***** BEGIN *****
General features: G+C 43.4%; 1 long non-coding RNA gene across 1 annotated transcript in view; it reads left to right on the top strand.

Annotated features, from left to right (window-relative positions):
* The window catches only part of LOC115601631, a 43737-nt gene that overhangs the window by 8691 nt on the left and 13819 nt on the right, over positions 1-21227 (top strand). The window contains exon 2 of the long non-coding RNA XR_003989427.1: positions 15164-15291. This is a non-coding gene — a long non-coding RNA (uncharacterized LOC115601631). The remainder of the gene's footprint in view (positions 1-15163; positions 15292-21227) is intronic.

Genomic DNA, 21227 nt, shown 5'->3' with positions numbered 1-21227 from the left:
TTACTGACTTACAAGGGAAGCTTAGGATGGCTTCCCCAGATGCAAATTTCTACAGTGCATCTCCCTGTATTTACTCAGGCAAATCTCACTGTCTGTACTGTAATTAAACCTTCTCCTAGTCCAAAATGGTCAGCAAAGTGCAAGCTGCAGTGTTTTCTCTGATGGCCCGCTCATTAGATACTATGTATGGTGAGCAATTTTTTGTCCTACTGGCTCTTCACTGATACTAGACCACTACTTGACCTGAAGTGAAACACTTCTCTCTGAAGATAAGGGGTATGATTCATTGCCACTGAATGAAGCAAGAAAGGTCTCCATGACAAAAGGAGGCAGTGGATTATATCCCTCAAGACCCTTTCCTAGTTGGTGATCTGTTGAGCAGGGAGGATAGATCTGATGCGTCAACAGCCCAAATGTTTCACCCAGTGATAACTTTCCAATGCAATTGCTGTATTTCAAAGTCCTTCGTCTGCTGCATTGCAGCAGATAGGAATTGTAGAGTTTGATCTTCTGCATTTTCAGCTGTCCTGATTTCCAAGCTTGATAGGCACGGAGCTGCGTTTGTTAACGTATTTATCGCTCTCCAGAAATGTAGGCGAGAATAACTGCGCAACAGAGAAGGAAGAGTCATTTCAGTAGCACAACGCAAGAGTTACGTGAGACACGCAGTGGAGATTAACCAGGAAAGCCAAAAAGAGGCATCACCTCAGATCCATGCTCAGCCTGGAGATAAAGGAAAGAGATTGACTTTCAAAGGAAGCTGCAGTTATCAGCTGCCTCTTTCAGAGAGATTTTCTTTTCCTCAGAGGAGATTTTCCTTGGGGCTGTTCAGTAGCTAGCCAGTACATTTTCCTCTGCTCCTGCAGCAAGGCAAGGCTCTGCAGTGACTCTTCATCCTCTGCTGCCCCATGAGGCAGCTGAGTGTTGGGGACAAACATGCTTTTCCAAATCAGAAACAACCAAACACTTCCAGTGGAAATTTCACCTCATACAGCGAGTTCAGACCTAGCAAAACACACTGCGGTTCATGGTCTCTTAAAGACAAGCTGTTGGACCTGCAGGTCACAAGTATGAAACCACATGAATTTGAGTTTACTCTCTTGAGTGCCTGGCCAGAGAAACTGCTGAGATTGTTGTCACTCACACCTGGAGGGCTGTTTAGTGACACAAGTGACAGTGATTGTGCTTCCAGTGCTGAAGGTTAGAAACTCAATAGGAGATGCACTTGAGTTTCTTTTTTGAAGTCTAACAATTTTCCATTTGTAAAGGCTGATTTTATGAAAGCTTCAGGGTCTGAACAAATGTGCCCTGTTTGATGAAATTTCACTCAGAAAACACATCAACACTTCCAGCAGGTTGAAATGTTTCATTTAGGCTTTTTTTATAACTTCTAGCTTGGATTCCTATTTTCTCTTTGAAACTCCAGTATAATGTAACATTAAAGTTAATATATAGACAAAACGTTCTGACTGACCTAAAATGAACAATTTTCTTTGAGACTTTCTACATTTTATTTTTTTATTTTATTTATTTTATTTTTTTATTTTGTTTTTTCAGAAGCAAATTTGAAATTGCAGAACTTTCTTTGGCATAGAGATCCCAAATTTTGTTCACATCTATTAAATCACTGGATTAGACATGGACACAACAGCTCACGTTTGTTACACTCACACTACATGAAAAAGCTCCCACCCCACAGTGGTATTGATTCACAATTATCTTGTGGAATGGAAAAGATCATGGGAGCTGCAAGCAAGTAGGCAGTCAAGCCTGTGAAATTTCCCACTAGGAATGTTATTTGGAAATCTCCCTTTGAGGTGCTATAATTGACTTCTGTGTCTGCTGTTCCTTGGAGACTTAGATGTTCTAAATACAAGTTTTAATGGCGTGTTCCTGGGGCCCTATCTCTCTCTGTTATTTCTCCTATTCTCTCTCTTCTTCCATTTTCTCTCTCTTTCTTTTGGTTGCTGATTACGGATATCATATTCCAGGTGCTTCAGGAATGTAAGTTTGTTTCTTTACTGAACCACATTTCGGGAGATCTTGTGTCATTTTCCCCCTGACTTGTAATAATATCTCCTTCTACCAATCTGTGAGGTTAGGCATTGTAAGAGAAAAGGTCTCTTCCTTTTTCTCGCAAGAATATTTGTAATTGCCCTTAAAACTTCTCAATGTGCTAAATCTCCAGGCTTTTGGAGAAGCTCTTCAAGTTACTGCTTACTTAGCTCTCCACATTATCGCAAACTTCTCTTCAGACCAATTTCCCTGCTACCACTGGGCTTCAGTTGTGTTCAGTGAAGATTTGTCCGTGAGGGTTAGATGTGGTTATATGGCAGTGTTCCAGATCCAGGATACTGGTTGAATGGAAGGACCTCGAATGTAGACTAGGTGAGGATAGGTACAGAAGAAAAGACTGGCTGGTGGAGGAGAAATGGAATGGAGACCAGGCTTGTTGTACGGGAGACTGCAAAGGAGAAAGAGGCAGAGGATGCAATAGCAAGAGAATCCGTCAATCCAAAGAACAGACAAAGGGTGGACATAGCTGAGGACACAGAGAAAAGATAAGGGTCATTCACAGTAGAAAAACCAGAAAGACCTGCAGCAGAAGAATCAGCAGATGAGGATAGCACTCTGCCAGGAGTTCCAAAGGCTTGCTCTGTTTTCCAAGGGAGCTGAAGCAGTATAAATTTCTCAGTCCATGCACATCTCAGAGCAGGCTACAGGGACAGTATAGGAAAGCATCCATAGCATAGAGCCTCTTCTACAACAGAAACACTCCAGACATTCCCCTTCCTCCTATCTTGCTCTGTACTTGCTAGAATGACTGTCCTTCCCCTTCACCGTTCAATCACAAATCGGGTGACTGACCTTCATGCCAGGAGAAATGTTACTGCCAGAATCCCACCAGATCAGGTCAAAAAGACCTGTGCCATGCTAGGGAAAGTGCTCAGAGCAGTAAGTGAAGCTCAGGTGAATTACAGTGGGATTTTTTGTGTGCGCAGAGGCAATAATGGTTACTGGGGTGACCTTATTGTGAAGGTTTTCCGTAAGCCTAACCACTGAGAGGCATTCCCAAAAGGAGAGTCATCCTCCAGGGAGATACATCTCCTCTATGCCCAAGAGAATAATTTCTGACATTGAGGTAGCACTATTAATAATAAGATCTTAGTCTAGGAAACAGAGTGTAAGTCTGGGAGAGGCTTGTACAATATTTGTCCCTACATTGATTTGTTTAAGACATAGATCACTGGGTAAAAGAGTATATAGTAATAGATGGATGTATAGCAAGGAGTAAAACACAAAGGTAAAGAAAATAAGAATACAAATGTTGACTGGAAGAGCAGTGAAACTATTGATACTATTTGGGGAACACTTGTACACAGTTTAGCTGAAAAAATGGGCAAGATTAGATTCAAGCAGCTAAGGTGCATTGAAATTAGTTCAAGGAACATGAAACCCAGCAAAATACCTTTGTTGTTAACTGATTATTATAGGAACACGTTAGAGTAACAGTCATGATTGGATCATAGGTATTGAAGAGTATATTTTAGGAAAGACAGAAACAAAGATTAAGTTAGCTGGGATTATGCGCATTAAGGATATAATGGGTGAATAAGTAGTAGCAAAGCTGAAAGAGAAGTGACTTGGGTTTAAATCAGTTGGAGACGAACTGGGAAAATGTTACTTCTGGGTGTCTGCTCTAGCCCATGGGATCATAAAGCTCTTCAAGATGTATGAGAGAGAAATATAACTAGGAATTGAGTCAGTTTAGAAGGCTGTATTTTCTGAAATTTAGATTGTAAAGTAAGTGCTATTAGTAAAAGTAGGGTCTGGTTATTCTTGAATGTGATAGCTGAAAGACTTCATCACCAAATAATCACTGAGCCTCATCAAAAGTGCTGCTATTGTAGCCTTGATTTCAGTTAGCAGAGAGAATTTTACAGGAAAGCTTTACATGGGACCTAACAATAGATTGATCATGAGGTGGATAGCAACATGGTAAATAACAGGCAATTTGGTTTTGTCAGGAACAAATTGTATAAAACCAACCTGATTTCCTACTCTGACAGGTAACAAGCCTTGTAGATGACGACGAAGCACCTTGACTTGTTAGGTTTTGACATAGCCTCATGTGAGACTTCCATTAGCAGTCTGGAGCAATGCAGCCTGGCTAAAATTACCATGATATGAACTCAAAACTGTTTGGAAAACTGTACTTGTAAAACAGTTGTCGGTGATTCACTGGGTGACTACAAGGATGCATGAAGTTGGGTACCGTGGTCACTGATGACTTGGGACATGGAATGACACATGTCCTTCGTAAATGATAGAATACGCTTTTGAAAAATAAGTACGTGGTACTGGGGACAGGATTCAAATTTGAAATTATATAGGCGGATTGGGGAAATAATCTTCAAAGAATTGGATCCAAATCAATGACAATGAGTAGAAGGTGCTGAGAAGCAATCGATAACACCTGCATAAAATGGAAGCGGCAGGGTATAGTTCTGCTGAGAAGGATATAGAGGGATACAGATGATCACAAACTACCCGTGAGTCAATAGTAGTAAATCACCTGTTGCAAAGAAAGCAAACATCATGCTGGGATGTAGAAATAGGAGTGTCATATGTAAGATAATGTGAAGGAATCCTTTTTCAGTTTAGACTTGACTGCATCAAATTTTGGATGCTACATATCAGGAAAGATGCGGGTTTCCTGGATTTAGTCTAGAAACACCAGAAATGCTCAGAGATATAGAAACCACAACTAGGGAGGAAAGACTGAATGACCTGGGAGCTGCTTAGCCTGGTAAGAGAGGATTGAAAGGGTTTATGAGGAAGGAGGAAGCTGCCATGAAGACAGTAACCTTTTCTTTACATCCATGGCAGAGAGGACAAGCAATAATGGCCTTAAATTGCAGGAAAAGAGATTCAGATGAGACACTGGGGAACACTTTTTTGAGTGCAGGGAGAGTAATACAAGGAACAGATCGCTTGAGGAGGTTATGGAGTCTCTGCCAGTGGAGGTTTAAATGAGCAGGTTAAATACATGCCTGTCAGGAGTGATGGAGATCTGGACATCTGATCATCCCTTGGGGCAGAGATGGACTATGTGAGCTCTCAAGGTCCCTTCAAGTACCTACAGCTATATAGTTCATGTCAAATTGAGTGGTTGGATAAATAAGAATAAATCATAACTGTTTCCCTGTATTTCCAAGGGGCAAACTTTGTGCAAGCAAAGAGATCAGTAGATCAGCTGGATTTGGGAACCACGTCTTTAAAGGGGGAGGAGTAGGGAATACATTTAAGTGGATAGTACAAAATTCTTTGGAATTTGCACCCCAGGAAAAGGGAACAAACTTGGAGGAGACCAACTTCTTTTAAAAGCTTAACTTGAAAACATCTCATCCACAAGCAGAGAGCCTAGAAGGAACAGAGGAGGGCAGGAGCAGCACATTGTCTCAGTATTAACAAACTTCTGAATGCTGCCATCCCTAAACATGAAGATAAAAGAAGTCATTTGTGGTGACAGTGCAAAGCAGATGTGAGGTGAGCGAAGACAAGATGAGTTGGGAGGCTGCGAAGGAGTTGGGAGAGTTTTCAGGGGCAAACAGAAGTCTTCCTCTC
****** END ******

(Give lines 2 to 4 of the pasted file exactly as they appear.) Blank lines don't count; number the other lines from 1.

Annotated features, from left to right (window-relative positions):
* The window catches only part of LOC115601631, a 43737-nt gene that overhangs the window by 8691 nt on the left and 13819 nt on the right, over positions 1-21227 (top strand). The window contains exon 2 of the long non-coding RNA XR_003989427.1: positions 15164-15291. This is a non-coding gene — a long non-coding RNA (uncharacterized LOC115601631). The remainder of the gene's footprint in view (positions 1-15163; positions 15292-21227) is intronic.

Genomic DNA, 21227 nt, shown 5'->3' with positions numbered 1-21227 from the left: